The opportunities for electronic crime are extensive and have been well-documented. There are two main categories of cybercrime:
The second category has two levels of reliance on technologies: crimes which are enabled by technologies (a computer is required to commit the offence, such as 'phishing' - fraudulently acquiring sensitive personal information by pretending to be a trustworthy organisation) and crimes which are enhanced by technologies (computers make it easier to commit an offence, such as credit card fraud).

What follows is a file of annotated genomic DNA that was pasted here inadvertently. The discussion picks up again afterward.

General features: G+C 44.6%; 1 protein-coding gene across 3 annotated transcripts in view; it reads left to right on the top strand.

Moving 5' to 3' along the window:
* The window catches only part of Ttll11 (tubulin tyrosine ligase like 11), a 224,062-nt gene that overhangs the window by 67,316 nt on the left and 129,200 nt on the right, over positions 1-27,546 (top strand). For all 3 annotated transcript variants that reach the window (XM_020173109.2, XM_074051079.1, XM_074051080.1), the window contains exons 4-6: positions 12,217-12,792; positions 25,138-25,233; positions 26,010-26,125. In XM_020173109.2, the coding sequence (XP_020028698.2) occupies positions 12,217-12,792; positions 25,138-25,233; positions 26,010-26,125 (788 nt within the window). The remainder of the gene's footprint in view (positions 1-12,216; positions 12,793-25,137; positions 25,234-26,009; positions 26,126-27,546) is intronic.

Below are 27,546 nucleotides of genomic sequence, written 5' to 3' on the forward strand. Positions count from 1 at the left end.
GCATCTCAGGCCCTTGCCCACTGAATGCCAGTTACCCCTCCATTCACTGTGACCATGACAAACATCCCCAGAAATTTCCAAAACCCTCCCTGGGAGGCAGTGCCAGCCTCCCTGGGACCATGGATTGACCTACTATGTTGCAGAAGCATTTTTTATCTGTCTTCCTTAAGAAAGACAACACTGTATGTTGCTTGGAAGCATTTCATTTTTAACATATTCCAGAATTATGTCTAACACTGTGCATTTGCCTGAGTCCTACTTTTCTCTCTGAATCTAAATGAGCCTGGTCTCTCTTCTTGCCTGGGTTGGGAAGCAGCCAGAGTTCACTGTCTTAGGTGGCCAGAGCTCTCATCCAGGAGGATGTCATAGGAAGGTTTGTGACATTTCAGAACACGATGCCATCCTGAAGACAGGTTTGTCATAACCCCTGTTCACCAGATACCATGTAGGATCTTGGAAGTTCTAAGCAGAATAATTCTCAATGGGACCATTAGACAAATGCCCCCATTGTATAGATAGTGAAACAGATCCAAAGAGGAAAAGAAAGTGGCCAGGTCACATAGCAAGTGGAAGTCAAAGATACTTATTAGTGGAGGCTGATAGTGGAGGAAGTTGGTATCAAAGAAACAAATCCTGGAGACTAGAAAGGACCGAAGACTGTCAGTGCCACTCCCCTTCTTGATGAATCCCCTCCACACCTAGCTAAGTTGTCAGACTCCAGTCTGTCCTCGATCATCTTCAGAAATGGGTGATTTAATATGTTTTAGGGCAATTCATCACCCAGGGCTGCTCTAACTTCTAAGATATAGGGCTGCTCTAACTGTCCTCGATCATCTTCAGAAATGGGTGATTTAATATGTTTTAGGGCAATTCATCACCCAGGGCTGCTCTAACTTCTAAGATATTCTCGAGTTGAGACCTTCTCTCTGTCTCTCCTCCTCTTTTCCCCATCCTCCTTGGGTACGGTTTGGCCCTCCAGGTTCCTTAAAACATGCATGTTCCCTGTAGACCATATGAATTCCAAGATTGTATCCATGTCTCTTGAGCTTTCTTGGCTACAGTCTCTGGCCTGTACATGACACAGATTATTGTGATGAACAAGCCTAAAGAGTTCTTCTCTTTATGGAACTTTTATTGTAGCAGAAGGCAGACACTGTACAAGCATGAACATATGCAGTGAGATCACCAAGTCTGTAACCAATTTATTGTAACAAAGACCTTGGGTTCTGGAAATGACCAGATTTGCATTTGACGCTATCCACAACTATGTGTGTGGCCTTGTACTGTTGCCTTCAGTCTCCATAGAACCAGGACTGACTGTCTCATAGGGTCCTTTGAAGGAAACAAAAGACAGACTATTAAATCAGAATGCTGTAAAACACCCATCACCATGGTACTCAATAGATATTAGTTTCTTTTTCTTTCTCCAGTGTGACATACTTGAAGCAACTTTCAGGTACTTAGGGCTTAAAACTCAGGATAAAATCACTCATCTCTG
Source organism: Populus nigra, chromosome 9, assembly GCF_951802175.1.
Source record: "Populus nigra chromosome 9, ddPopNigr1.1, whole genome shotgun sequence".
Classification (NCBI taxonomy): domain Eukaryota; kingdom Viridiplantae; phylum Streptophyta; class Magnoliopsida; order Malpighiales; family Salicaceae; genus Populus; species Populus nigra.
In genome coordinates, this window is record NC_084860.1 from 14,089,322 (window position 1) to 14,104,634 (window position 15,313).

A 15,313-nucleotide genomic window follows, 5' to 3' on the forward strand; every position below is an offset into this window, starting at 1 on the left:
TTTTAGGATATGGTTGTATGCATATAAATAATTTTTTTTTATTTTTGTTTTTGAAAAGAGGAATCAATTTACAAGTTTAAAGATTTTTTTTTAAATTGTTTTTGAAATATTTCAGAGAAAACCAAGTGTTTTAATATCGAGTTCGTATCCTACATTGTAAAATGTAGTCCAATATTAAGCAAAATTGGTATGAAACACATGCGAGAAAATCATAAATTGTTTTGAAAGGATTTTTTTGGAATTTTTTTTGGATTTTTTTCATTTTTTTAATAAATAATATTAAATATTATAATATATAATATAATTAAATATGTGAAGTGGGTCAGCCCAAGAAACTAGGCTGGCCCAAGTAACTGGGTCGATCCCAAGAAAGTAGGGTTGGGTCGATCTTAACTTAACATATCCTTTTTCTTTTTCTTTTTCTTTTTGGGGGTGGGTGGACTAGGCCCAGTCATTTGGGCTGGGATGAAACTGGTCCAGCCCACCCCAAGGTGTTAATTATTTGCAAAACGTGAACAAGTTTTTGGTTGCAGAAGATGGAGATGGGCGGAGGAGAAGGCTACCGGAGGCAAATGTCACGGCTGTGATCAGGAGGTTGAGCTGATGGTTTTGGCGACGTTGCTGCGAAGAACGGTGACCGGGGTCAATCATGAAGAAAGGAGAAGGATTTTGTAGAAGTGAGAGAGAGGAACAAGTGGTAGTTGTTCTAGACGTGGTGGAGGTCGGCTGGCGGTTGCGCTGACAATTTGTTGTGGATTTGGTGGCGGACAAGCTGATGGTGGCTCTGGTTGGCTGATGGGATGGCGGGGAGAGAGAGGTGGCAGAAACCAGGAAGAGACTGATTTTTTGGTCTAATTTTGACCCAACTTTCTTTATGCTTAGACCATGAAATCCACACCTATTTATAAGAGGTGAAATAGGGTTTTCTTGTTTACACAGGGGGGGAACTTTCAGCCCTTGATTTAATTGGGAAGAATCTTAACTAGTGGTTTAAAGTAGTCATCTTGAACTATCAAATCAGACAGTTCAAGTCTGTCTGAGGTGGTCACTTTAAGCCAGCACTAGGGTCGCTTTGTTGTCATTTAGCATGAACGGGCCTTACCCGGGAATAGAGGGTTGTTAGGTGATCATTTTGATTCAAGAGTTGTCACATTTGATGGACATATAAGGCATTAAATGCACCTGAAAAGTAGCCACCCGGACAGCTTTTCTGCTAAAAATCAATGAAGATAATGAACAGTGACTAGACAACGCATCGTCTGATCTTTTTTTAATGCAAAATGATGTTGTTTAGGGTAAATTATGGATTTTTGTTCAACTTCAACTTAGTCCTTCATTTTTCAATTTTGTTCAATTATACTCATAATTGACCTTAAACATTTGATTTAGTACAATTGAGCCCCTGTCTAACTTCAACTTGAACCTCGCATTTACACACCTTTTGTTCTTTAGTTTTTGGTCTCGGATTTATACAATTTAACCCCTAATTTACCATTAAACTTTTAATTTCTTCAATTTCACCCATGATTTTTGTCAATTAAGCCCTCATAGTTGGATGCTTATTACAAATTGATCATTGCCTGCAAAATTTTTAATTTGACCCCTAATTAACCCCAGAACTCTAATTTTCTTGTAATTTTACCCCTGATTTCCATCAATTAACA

The Australian Institute of Criminology has undertaken extensive research into various forms of crime relating to the use of electronic communications and computing systems. Two major works have been the publication of Crime in the digital age and Electronic theft : crimes of acquisition in cyberspace, both major monographs on the risks associated with conducting business and other forms of communication in cyberspace. Numerous papers have been presented to conferences on cybercrime and electronic fraud, and various papers published in books and journals. The new opportunities for committing crime that are arising in the twenty-first century were discussed on several occasions including a paper on the risks associated with electronic voting procedures and a number of papers on defrauding government agencies electronically. The AIC's work in this area has received international recognition with researchers being invited to advise various government agencies in different countries around the world on electronic crime and its control. The AIC's work on electronic crime has also been used for teaching purposes with staff presenting material at various universities throughout Australia.